A few weeks ago, the internet nearly burst when The Atlantic published a cover story about the great sex recession and how millennials are struggling with intimacy. Following the release of this not-so-sexy study, I attended a launch event for Maude, a gender-neutral sex-essentials brand determined to simplify your sex life with high-quality products that both look and feel good. Established in 2017, the company is a collaborative passion project co-founded by Éva Goicochea and Dina Epstein.
Maude currently offers consumers a waterproof vibrator, organic aloe and silicone lubricants, natural latex condoms, and a newly released massage candle. Aside from having specific functions to enhance all sexual activities, the minimal design of the products makes them discreet to the point where someone might feel comfortable enough to leave any of the items out on display in their home rather than hiding everything in a secret sex drawer in the privacy of their bedroom.
Of course, that isn’t a happy accident. This less aggressive approach to a modern product presentation is one of the main objectives that Maude is fully committed to achieving.
“Beyond making the products [simpler and more neutral], fundamentally it is about changing the culture of sex, and that starts with the approach of the industry and companies like ours,” said Epstein. “So that’s our mission: to make sex and all that that means better for all people through quality, simplicity, and inclusivity.”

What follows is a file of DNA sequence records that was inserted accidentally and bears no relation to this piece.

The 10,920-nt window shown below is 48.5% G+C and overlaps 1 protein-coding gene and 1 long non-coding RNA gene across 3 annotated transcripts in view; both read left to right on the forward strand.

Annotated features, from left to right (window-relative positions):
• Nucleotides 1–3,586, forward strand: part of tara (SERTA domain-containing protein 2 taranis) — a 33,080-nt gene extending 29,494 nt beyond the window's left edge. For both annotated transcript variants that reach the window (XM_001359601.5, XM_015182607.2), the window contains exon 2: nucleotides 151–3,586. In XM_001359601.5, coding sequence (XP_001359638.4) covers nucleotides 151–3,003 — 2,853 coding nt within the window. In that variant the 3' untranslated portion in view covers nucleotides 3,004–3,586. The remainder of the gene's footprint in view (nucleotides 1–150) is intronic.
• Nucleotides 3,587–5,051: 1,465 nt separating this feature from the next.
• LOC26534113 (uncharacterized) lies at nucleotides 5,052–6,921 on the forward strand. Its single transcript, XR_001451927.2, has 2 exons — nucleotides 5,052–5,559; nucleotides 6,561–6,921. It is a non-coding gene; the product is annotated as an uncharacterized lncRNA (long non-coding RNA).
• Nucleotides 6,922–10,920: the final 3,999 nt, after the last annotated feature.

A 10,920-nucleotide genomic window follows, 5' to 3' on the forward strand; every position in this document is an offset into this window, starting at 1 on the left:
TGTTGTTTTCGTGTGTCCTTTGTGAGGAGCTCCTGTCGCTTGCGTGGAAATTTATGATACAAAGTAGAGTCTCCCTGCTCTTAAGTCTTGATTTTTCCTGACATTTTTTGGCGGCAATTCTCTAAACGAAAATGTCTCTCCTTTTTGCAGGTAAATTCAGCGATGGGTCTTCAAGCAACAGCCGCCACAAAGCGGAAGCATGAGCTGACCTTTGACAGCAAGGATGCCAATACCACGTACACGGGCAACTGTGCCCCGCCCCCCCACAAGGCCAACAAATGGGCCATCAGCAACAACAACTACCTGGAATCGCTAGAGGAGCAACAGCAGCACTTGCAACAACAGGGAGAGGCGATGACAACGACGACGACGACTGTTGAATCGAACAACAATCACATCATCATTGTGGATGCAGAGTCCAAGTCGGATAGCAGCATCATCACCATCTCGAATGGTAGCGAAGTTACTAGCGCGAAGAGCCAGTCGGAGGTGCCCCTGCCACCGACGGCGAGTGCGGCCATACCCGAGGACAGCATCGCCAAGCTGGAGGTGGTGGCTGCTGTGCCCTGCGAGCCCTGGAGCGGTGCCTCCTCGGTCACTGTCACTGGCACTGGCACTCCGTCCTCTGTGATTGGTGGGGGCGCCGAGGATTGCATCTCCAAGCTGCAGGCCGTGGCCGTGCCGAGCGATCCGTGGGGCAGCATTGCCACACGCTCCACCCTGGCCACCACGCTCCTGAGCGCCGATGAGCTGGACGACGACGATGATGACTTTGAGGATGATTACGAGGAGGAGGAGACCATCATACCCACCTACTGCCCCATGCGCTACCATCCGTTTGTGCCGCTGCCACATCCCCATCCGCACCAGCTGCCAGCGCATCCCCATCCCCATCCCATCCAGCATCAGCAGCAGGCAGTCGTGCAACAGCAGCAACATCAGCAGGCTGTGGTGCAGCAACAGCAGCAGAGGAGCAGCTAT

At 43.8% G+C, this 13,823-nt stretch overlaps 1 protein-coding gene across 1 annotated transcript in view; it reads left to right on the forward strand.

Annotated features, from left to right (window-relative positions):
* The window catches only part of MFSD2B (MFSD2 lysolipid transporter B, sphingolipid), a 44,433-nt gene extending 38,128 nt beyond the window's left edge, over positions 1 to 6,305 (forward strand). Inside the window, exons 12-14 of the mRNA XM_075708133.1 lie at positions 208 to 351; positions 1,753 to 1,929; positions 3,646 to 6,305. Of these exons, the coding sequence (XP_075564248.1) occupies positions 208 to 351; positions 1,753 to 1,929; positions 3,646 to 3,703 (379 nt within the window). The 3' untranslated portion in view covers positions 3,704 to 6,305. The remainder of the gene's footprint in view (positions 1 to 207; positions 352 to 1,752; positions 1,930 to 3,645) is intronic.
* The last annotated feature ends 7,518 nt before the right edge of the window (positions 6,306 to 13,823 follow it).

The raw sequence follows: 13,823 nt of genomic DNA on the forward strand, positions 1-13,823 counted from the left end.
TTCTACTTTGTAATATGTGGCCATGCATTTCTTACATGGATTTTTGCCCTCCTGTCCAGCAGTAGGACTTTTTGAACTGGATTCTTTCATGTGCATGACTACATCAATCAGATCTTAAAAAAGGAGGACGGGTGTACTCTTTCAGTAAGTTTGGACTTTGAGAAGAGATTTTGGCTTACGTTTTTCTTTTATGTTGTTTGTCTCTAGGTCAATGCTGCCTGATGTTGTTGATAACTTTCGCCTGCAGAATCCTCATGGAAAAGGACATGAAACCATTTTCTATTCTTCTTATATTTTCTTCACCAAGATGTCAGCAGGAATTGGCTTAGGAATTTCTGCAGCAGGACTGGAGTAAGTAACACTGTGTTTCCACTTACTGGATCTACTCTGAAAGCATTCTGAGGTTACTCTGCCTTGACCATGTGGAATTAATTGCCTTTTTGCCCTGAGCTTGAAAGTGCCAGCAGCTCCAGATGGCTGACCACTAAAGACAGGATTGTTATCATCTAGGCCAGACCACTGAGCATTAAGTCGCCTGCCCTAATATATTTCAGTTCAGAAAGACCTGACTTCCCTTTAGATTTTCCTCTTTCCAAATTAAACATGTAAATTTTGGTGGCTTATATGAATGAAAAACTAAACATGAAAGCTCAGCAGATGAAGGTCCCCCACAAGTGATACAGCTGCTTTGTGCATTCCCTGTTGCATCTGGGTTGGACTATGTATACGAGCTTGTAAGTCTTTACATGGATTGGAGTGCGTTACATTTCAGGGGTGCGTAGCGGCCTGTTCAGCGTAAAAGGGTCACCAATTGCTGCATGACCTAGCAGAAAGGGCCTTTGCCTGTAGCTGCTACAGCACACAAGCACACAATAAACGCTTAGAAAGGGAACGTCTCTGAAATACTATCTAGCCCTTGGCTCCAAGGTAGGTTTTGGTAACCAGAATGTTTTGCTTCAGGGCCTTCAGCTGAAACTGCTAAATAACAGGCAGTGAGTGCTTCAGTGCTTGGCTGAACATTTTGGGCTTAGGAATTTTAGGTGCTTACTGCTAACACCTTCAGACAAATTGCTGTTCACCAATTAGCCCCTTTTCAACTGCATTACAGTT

Goicochea and Epstein recently spoke to The/Thirty about building their brand and developing this mutual interest in improving the sexual wellness space. Scroll down to dive into the stimulating conversation.
On how the brand came to fruition:
"The name Maude literally means strength in battle, and the design is a nod to history," says Epstein. "In the early 1900s, condom packaging was beautiful with interesting names (including a brand called Three Merry Widows, i.e. Agnes, Beckie, and Mabel) so as to fly under the radar of the Comstock Laws, which banned all things obscene. We felt like our packaging should also be beautiful, not to be hidden but to actually align with what sex should be: shame-free.
"Also, Bea Arthur’s character, Maude, (of the show with the same name) was a trailblazer for reproductive rights, civil rights, and gender equality, which is very much in line with our company ethos, and the name lends itself to a play on the word modern. It just felt like the name encapsulated the forward-thinking that drives who we are as a company."
On the "sex recession":
"Even though we’re living in a time when sex is talked about more than ever, there are so many distractions and ways of connecting online that take us away from connecting offline," says Goicochea. "Social media, Netflix binging (no chill), the demands of our desk jobs—we now have plenty of other things that produce quick endorphins, often at the expense of making time for our sex lives which have the same endorphins and long-term health and psychological benefits. Coupled with the fact that one-third of us aren’t getting enough sleep, it’s easy to see why our sex lives are suffering."
On the need for a sexual health revolution: